Ann and Nancy Wilson of Heart are verging on the half-century mark of their groundbreaking group. Through five decades of changing musical eras, their impact has not waned. From the ’70s, when Ann set the blueprint for rock frontwomen and Nancy established her oft-imitated and never-quite-duplicated guitar playing style, through the ’80s when the band dominated MTV, to 2019 when the sisters spearheaded the all-female Love Alive tour, the Wilsons broke barriers as musicians, singers and songwriters.
The two started early in music. Nancy showed marked virtuosity on the acoustic guitar at 9 years old. Ann, four years her senior, was already singing in the style of blues greats — albeit filtered through rock and roll.
Their 1976 debut album, Dreamboat Annie, spawned the hits "Magic Man" and "Crazy on You,"which remain staples on classic rock radio. "Barracuda" from 1977’s Little Queen followed suit. Drawing from folk, hard rock and the daring to not be pigeonholed by their gender, the Wilsons were among the few women granted authority on a rock stage dominated by men.
By the time the sisters glammed up and became MTV staples and chart-toppers in the mid-‘80s, they were proven songwriters and already a multiplatinum-selling band. It was the GRAMMY-nominated Billboard No.1 album Heart that catapulted Ann and Nancy into the musical stratosphere. The album’s hits were ubiquitous, all cracking the Top 10. Its flagship song, "These Dreams"— sung by Nancy — hit No.1 on the Billboard Hot 100. A year later, the band snagged that position again with "Alone" from their album Bad Animals, and with it, two more GRAMMY nominations. They continued their GRAMMY nomination streak with 1990’s Brigade.
Over the course of 16 studio albums, the pair have sold 35 million records and had seven Top 10 albums. Ann and Nancy also charted on the New York Times bestsellers list with their 2013 memoir, Kicking & Dreaming: A Story of Heart, Soul and Rock & Roll.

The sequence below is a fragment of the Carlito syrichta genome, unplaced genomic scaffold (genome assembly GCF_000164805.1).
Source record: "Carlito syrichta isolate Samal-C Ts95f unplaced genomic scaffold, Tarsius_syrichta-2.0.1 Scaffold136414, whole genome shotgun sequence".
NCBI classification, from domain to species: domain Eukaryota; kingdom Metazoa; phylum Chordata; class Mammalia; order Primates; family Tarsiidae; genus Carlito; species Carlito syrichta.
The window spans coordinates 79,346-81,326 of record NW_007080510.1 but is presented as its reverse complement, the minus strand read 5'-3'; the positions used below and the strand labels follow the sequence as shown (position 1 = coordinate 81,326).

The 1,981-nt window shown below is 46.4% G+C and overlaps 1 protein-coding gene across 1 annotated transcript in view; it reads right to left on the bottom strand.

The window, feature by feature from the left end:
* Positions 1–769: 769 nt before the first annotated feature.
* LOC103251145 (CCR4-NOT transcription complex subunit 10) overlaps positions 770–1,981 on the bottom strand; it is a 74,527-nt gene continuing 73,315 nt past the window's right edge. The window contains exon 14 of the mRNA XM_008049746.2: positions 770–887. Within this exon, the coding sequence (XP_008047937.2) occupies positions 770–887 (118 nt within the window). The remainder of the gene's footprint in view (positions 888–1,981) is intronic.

Ann and Nancy individually extended their musical reach to the silver screen. Ann through her iconic voice on the unforgettable songs "Almost Paradise," "Best Man in the World" and "Surrender to Me" on stellar soundtracks from the timeless films Footloose, The Golden Child and Tequila Sunrise, respectively. Nancy through her essential, award-winning scores for the box office smashes Say Anything, Almost Famous and Vanilla Sky.
Their abilities have continuously attracted accomplished musicians of all genders who speak with reverence about their skills and consider performing alongside as a distinct privilege. Their songs have been sampled by the likes of Eminem, Lil Wayne, G-Eazy, and Nas.
No matter how much they accomplish, the need to create is ever present with the Wilson sisters. In the last couple of years, they have both released solo albums. Nancy with her first album of original material in 2021 with You and Me, and Ann in 2022 with her third solo album, Fierce Bliss.
Honors and accolades abound for Ann and Nancy: the ASCAP Pop Music Awards Founders Award, a star on the Hollywood Walk of Fame, induction into the Rock & Roll Hall of Fame. But they remain active. As Nancy said in her Rock Hall acceptance speech: "We’re not finished rocking just yet."